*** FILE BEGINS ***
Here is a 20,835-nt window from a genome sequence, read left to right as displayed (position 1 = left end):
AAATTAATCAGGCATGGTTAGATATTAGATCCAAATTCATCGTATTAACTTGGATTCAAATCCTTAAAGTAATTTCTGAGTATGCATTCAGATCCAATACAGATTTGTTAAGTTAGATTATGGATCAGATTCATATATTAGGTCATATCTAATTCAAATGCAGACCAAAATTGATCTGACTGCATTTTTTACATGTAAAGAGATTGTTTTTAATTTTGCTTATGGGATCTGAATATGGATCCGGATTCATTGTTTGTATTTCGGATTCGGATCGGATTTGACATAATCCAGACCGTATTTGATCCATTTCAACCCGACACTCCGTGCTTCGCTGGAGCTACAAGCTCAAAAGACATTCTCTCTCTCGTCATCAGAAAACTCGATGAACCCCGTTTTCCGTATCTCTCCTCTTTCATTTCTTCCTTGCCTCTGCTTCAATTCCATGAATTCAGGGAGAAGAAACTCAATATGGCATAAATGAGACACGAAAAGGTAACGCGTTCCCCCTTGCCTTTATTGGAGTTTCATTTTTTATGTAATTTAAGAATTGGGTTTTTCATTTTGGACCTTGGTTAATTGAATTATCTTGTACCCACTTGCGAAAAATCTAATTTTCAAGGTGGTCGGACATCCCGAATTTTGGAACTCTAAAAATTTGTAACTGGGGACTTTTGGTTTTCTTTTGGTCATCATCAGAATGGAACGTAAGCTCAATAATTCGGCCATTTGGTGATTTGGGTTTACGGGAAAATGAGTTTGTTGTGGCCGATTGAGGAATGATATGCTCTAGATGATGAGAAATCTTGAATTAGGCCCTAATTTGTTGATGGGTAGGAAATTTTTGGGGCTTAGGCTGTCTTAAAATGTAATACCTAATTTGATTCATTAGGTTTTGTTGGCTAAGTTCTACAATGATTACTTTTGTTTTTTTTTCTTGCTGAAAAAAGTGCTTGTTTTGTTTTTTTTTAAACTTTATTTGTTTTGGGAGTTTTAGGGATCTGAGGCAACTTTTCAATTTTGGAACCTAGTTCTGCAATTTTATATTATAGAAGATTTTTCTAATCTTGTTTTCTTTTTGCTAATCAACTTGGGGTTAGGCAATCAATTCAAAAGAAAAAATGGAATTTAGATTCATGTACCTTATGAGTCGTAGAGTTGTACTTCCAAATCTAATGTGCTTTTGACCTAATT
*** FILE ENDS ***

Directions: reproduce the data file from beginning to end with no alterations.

Here is a 20,835-nt window from a genome sequence, read left to right as displayed (position 1 = left end):
AAATTAATCAGGCATGGTTAGATATTAGATCCAAATTCATCGTATTAACTTGGATTCAAATCCTTAAAGTAATTTCTGAGTATGCATTCAGATCCAATACAGATTTGTTAAGTTAGATTATGGATCAGATTCATATATTAGGTCATATCTAATTCAAATGCAGACCAAAATTGATCTGACTGCATTTTTTACATGTAAAGAGATTGTTTTTAATTTTGCTTATGGGATCTGAATATGGATCCGGATTCATTGTTTGTATTTCGGATTCGGATCGGATTTGACATAATCCAGACCGTATTTGATCCATTTCAACCCGACACTCCGTGCTTCGCTGGAGCTACAAGCTCAAAAGACATTCTCTCTCTCGTCATCAGAAAACTCGATGAACCCCGTTTTCCGTATCTCTCCTCTTTCATTTCTTCCTTGCCTCTGCTTCAATTCCATGAATTCAGGGAGAAGAAACTCAATATGGCATAAATGAGACACGAAAAGGTAACGCGTTCCCCCTTGCCTTTATTGGAGTTTCATTTTTTATGTAATTTAAGAATTGGGTTTTTCATTTTGGACCTTGGTTAATTGAATTATCTTGTACCCACTTGCGAAAAATCTAATTTTCAAGGTGGTCGGACATCCCGAATTTTGGAACTCTAAAAATTTGTAACTGGGGACTTTTGGTTTTCTTTTGGTCATCATCAGAATGGAACGTAAGCTCAATAATTCGGCCATTTGGTGATTTGGGTTTACGGGAAAATGAGTTTGTTGTGGCCGATTGAGGAATGATATGCTCTAGATGATGAGAAATCTTGAATTAGGCCCTAATTTGTTGATGGGTAGGAAATTTTTGGGGCTTAGGCTGTCTTAAAATGTAATACCTAATTTGATTCATTAGGTTTTGTTGGCTAAGTTCTACAATGATTACTTTTGTTTTTTTTTCTTGCTGAAAAAAGTGCTTGTTTTGTTTTTTTTTAAACTTTATTTGTTTTGGGAGTTTTAGGGATCTGAGGCAACTTTTCAATTTTGGAACCTAGTTCTGCAATTTTATATTATAGAAGATTTTTCTAATCTTGTTTTCTTTTTGCTAATCAACTTGGGGTTAGGCAATCAATTCAAAAGAAAAAATGGAATTTAGATTCATGTACCTTATGAGTCGTAGAGTTGTACTTCCAAATCTAATGTGCTTTTGACCTAATT